The latest final results from Iowa as of the February 9 (source, also here, though the Des Moines Register begs to differ). Despite having a lead of less than 1% in SDEs, Buttigieg has now been given a lead of two national delegates (16% more delegates than Sanders is given).
I can’t leave the Iowa Caucus story without noting this. According to Trip Gabriel of the New York Times, the Iowa Democratic Party will not change even blatant errors in its report of results because it wants to “ensure the integrity of the process” — while at the same time saying that “The Iowa Democratic Party continues to be fully committed to ensuring the accuracy of the caucus data that we report”.
You read that right. Mr. Orwell would be proud.
Gabriel writes via Twitter, quoting the opinion of the IDP attorney:
“The incorrect math on the Caucus Math Worksheets must not be changed to ensure the integrity of the process. … The IDP’s role is to facilitate the caucus and tabulate the results. Any judgement of math miscalculations would insert personal opinion into the process by individuals not at the caucus and could change the agreed upon results. That action would be interfering with the caucus’ expression of their preferences.
“There are various reasons that the worksheets have errors and may appear to not be accurate, however changing the math would change the information agreed upon and certified by the caucus goers. If campaigns want further recourse they will need to work all of the way through the process to a Recount where the Presidential Preference Cards are opened and counted.”
But there’s a problem with those Presidential Preference Cards. Gabriel notes that “going back to the “presidential preference cards” that each caucus-goer was supposed to turn in — wouldn’t be definitive either. Random caucus chairs I interviewed said several people in the room who voted never turned in their cards for whatever reason.”
As Gabriel notes in his NY Times piece on the same subject:
“The incorrect math on the Caucus Math Worksheets must not be changed to ensure the integrity of the process,” wrote the party lawyer, Shayla McCormally, according to an email sent by Troy Price, the chairman of the party, to its central committee members. The lawyer said correcting the math would introduce “personal opinion” into the official record of results.
It’s a “personal opinion” that 1+1=3 is incorrect?
The Boldest of Catch-22s
This is the boldest of Catch-22s. To ensure the “integrity of the process, worksheets that “have errors and may appear to not be accurate” cannot be changed, since they are a legal record of the caucus.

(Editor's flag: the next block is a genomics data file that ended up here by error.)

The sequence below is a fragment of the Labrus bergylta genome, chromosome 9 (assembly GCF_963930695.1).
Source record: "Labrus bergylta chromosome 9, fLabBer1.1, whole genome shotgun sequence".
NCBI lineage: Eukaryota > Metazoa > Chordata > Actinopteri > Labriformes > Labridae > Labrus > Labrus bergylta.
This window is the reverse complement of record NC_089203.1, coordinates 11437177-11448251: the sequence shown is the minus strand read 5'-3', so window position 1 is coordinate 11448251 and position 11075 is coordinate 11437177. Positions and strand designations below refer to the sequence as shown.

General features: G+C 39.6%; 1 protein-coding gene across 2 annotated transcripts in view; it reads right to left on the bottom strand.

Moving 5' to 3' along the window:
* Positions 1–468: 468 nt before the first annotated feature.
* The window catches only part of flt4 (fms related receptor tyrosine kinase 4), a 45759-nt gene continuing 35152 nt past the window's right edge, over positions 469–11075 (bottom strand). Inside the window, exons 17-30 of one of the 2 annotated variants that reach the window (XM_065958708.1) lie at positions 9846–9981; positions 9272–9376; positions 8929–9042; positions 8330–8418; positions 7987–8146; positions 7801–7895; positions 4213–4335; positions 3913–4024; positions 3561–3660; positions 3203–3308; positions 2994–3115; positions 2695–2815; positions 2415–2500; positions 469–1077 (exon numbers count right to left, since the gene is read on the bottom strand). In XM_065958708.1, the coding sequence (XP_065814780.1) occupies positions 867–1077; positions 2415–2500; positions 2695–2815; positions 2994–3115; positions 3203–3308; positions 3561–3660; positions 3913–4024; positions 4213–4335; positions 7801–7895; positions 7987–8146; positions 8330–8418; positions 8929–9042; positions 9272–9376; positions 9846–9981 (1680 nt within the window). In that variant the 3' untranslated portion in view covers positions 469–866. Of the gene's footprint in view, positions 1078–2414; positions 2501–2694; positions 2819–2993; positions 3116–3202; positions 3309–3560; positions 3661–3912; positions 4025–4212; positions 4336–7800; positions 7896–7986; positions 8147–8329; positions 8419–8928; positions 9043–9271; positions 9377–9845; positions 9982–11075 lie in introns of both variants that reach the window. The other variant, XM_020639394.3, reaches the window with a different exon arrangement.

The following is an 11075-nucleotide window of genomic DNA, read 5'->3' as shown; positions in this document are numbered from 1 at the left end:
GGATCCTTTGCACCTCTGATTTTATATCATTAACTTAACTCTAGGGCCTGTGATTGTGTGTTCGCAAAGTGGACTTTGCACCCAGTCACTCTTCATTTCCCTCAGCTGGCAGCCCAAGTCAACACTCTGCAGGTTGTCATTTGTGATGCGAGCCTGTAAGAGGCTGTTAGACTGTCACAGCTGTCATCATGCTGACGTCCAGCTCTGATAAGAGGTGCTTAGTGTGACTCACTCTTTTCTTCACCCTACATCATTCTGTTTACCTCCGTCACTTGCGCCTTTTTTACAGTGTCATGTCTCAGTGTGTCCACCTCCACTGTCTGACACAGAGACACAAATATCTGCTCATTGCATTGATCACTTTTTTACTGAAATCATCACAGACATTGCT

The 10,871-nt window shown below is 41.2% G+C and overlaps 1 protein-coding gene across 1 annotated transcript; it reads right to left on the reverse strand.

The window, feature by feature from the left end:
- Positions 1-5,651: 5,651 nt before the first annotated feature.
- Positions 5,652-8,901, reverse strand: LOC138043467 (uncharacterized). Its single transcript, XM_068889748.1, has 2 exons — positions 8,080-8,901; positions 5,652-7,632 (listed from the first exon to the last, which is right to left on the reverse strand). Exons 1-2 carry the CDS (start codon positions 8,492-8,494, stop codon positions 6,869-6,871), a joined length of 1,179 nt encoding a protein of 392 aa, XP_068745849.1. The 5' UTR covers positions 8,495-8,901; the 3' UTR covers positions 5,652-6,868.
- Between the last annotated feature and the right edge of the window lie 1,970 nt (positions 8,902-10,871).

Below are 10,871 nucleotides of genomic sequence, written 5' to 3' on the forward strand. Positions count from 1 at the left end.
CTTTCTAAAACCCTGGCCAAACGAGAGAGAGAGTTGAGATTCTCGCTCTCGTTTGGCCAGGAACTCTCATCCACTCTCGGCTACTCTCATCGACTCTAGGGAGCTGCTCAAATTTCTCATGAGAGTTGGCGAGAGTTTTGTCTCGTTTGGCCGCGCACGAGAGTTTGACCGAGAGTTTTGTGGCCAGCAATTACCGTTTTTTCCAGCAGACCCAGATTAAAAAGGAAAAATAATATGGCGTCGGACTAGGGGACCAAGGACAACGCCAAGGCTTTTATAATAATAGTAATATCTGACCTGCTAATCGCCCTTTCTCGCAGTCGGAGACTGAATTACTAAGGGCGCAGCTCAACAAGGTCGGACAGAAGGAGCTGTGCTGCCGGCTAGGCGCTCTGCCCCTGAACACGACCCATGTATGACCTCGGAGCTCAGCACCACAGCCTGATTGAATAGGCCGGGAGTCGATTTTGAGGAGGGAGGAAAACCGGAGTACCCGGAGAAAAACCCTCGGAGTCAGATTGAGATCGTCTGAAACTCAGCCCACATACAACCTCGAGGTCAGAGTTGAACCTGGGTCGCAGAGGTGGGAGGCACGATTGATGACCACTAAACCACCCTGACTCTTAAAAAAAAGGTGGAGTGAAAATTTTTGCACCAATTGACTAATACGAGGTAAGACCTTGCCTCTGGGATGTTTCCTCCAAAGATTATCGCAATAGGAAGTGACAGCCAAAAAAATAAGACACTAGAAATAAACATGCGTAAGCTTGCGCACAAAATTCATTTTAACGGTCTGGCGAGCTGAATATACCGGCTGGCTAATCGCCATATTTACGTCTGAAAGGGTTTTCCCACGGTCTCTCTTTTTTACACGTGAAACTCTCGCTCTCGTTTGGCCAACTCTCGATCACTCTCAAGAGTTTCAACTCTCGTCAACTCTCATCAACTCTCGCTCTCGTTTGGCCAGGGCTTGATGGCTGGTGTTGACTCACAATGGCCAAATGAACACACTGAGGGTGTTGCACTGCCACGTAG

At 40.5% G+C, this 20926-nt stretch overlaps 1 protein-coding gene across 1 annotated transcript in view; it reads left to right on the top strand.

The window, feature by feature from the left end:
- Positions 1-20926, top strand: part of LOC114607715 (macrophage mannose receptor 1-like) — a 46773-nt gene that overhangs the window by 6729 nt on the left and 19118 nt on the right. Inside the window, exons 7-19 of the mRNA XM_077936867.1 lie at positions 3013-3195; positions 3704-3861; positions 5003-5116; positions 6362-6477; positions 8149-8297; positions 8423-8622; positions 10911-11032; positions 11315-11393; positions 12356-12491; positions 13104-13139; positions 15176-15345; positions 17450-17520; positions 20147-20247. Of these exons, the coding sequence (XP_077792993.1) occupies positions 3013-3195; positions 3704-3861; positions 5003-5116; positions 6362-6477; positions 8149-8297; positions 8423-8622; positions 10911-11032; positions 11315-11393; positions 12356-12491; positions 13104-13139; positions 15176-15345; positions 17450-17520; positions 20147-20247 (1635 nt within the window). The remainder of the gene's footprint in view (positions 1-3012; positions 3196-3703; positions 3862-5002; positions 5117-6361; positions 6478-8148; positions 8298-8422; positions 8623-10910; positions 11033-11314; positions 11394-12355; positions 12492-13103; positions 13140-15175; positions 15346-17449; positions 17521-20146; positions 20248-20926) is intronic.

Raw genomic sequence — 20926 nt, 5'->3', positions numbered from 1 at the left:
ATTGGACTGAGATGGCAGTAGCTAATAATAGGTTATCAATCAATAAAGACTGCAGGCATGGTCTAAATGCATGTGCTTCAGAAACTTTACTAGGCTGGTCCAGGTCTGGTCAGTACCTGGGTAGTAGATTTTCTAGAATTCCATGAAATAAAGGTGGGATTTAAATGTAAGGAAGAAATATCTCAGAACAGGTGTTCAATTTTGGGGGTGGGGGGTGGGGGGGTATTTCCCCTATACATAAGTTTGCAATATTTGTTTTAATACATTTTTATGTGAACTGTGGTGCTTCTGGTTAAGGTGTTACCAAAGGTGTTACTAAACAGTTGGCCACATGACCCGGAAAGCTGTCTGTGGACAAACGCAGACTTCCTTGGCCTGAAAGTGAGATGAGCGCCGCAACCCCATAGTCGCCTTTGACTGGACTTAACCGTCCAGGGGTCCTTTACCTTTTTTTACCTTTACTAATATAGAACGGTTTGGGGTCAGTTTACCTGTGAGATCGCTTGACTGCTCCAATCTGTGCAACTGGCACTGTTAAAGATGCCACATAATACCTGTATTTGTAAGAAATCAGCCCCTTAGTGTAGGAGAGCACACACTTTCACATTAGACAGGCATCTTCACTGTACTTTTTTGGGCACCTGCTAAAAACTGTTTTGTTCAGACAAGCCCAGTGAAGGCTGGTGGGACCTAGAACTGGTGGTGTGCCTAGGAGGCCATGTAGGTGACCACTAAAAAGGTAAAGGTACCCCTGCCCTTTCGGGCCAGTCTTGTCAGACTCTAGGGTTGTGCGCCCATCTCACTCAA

So, for example, an error as obvious as this one…
…might never be corrected. Ryan Grim has noted via his newsletter: “Certifying knowingly false election results is arguably against federal election laws, and the Iowa Democratic Party is playing with fire here,” but that seems to have stopped no one at the IDP.
Sanders To Ask for a “Partial Recanvas”
The latest news is that Senator Sanders has asked for a partial recanvas of the Iowa vote:
A campaign aide confirmed the plans Sunday night, ahead of a Monday deadline for candidates to ask the Iowa Democratic Party to recanvass the results. A recanvass is not a recount, but a check of the vote count to ensure the results were added correctly.
The state party released updated results on Sunday showing Pete Buttigieg leading Sanders by two state delegate equivalents out of 2,152 counted.
The Associated Press remains unable to declare a winner because it believes the results may not be fully accurate and are still subject to potential revision.
I’m not sure what good that will do in producing an outcome that can be believed, and in the end the one or two delegate difference won’t make much difference at all at the Convention, but we can applaud, at least, the effort to save face for the Iowa Democratic Party, whose own face it’s determined to tar.
A Clown Show Performance Without Appearance of Impartiality?
The Iowa Democratic Party seems intent on proving all suspicions of bias correct, despite an overwhelming number of commenters willing to offer the lesser explanation, incompetence. As Matt Taibbi astutely put it, in the end the Iowa Caucus was a “clown show performance by a political establishment too bored to worry about the appearance of impartiality.”
Though we may close the book at some point soon on this sad open to the 2020 Democratic Primary, voters may not. By the time the Convention chooses its nominee, the clown show performance in Iowa, with no appearance of impartiality may come to characterize the whole of the rest of the exercise.
If it does, if the Milwaukee end of the process looks as false as its corn field start, the effort to defeat Donald Trump may well have received its final, fatal blow a full nine months before the first November ballot was cast.